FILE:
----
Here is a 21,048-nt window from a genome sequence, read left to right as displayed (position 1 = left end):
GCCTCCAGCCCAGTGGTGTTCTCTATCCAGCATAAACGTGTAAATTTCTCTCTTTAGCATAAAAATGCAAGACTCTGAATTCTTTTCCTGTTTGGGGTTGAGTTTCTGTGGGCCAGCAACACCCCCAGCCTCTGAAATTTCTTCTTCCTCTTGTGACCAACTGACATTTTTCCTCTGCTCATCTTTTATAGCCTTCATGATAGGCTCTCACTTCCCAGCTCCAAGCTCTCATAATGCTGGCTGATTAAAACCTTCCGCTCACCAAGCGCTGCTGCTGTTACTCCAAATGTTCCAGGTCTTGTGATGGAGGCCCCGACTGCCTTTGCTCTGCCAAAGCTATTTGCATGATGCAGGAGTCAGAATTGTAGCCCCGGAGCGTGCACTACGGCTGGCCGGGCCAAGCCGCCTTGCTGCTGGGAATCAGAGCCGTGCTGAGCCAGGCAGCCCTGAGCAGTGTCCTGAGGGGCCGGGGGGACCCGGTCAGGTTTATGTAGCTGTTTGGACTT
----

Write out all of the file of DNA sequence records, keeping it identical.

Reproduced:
Here is a 21,048-nt window from a genome sequence, read left to right as displayed (position 1 = left end):
GCCTCCAGCCCAGTGGTGTTCTCTATCCAGCATAAACGTGTAAATTTCTCTCTTTAGCATAAAAATGCAAGACTCTGAATTCTTTTCCTGTTTGGGGTTGAGTTTCTGTGGGCCAGCAACACCCCCAGCCTCTGAAATTTCTTCTTCCTCTTGTGACCAACTGACATTTTTCCTCTGCTCATCTTTTATAGCCTTCATGATAGGCTCTCACTTCCCAGCTCCAAGCTCTCATAATGCTGGCTGATTAAAACCTTCCGCTCACCAAGCGCTGCTGCTGTTACTCCAAATGTTCCAGGTCTTGTGATGGAGGCCCCGACTGCCTTTGCTCTGCCAAAGCTATTTGCATGATGCAGGAGTCAGAATTGTAGCCCCGGAGCGTGCACTACGGCTGGCCGGGCCAAGCCGCCTTGCTGCTGGGAATCAGAGCCGTGCTGAGCCAGGCAGCCCTGAGCAGTGTCCTGAGGGGCCGGGGGGACCCGGTCAGGTTTATGTAGCTGTTTGGACTT